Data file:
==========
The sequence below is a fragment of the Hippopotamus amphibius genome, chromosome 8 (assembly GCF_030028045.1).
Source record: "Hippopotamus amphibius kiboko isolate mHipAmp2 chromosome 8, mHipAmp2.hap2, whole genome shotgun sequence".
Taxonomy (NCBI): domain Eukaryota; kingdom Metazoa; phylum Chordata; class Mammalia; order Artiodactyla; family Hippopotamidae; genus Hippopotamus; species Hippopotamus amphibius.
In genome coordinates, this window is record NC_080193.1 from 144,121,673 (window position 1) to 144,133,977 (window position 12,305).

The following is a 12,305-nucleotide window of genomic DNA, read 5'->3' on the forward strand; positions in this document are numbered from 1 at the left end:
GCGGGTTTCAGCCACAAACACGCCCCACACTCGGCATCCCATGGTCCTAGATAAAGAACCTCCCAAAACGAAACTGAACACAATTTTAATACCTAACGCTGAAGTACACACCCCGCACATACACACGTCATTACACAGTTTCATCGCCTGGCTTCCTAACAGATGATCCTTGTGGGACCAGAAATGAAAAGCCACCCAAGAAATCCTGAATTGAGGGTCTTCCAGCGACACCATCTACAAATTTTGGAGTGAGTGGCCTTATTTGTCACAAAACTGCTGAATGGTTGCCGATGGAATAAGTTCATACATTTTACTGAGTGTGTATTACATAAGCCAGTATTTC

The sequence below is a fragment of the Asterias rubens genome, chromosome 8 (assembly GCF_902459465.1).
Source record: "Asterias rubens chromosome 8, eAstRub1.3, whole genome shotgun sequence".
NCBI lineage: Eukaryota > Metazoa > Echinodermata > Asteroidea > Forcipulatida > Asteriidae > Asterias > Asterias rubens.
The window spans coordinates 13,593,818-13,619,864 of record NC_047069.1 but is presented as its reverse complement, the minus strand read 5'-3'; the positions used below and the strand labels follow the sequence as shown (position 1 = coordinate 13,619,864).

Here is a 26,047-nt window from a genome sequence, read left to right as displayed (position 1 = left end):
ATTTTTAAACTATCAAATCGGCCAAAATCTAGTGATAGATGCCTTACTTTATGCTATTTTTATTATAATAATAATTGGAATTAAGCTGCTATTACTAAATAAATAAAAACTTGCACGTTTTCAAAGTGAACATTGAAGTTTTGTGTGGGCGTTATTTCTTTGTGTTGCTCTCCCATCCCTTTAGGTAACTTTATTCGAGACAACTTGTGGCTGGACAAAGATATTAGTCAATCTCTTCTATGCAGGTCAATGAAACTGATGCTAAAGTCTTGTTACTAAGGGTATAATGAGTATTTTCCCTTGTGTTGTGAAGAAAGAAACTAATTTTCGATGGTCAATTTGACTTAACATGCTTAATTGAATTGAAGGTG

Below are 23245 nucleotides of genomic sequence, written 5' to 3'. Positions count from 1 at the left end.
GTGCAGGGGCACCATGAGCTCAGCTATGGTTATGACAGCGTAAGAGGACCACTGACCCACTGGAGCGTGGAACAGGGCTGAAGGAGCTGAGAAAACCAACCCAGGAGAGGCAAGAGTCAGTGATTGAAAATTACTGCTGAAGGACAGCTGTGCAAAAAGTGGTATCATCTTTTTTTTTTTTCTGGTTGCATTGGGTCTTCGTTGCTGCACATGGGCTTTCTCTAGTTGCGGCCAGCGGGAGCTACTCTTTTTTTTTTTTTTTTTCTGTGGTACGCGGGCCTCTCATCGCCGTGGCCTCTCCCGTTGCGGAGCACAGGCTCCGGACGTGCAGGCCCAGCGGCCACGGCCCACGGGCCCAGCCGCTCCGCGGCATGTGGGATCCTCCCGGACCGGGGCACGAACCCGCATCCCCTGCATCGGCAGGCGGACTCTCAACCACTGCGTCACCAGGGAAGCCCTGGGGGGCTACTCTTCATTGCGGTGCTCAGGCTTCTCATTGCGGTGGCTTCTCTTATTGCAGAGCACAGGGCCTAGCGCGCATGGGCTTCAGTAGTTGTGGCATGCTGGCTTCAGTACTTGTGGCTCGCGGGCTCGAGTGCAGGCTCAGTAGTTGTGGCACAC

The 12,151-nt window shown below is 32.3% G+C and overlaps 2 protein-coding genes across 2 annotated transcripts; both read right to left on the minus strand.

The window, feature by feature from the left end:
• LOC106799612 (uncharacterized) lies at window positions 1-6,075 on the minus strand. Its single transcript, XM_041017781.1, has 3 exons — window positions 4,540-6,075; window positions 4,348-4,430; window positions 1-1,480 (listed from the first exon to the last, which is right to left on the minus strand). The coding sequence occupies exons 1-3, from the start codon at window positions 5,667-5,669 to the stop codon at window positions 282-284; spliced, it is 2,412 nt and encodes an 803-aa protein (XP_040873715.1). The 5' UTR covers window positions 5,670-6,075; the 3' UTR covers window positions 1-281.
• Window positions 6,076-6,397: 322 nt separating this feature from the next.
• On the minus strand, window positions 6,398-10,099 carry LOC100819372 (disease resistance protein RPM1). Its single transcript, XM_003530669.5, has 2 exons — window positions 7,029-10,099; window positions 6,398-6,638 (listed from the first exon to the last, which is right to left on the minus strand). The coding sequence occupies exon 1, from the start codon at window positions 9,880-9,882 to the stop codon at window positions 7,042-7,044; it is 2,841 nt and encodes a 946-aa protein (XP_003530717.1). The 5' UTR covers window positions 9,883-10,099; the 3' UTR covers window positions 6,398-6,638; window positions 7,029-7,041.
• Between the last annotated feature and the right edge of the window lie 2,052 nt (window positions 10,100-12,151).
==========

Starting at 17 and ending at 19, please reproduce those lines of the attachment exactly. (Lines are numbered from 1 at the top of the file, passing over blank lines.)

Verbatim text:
• LOC106799612 (uncharacterized) lies at window positions 1-6,075 on the minus strand. Its single transcript, XM_041017781.1, has 3 exons — window positions 4,540-6,075; window positions 4,348-4,430; window positions 1-1,480 (listed from the first exon to the last, which is right to left on the minus strand). The coding sequence occupies exons 1-3, from the start codon at window positions 5,667-5,669 to the stop codon at window positions 282-284; spliced, it is 2,412 nt and encodes an 803-aa protein (XP_040873715.1). The 5' UTR covers window positions 5,670-6,075; the 3' UTR covers window positions 1-281.
• Window positions 6,076-6,397: 322 nt separating this feature from the next.
• On the minus strand, window positions 6,398-10,099 carry LOC100819372 (disease resistance protein RPM1). Its single transcript, XM_003530669.5, has 2 exons — window positions 7,029-10,099; window positions 6,398-6,638 (listed from the first exon to the last, which is right to left on the minus strand). The coding sequence occupies exon 1, from the start codon at window positions 9,880-9,882 to the stop codon at window positions 7,042-7,044; it is 2,841 nt and encodes a 946-aa protein (XP_003530717.1). The 5' UTR covers window positions 9,883-10,099; the 3' UTR covers window positions 6,398-6,638; window positions 7,029-7,041.